Year of inscription on the World Heritage List 1990
Year(s) of inscription on the List of World Heritage in Danger N/A
Previous Committee Decisions see page http://whc.unesco.org/en/list/540/documents/
Requests approved: 0
Total amount approved: USD 5,000
For details, see page http://whc.unesco.org/en/list/540/assistance/
UNESCO Extra-budgetary Funds
Total amount provided to the property: USD 18,000 from the Netherlands Funds-in-Trust
Previous monitoring missions
February 2006: Joint World Heritage Centre / ICOMOS mission; January/February 2007: International Conference for Eastern and Central Europe Countries on the Application of Scientific and Technological Achievements in the Management and Preservation of Historic Cities inscribed on the World Heritage List, St Petersburg; 2009 and March 2010: joint World Heritage Centre / ICOMOS reactive monitoring missions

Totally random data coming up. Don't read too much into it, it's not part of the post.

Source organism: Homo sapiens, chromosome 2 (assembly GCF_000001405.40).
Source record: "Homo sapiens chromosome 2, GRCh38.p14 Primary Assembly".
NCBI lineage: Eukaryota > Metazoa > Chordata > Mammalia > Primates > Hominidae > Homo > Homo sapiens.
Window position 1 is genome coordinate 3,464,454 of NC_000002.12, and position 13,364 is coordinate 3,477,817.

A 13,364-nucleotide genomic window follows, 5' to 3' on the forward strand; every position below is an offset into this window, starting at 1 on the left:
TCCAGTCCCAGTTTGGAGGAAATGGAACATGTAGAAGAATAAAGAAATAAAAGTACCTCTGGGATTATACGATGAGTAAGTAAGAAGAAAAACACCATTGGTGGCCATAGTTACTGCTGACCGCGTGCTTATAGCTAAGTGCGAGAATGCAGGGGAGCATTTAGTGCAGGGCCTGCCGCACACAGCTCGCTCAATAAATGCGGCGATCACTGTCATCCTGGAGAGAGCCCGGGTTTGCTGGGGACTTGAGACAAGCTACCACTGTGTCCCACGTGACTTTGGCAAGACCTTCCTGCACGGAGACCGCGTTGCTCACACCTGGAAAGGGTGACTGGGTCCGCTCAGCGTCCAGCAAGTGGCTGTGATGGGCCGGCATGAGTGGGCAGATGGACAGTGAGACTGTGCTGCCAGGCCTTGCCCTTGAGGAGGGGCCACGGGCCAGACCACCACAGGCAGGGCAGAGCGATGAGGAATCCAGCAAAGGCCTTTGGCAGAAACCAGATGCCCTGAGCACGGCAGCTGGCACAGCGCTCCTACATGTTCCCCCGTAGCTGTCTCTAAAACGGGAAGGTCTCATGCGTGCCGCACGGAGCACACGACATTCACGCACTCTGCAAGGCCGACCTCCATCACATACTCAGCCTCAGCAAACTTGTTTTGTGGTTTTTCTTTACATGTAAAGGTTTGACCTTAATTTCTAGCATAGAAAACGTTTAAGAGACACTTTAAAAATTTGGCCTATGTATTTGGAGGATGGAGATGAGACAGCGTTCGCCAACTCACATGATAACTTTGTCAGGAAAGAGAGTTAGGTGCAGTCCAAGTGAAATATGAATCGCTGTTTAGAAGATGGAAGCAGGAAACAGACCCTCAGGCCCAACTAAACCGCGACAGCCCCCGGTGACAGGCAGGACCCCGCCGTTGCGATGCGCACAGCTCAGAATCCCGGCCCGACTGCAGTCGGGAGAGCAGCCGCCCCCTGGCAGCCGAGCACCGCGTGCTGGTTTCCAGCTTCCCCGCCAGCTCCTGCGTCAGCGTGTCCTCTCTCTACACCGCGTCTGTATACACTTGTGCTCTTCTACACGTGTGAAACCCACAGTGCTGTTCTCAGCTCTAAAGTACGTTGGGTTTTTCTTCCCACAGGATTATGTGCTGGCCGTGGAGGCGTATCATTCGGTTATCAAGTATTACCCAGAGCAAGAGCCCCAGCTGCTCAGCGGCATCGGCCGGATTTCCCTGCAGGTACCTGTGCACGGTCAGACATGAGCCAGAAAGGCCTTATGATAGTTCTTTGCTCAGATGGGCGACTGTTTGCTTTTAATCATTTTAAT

Factors affecting the property identified in previous reports
a) Quality of new design projects in the inscribed zone;
b) High-rise development ;
c) Confusion over definition and extent of inscribed property and its buffer zones.
Illustrative material see page http://whc.unesco.org/en/list/540/
Conservation issues presented to the World Heritage Committee in 2012
On 28 February 2012, the State Party submitted a state of conservation report requested by the World Heritage Committee at its 35th session (UNESCO, 2011).
a) Boundary issues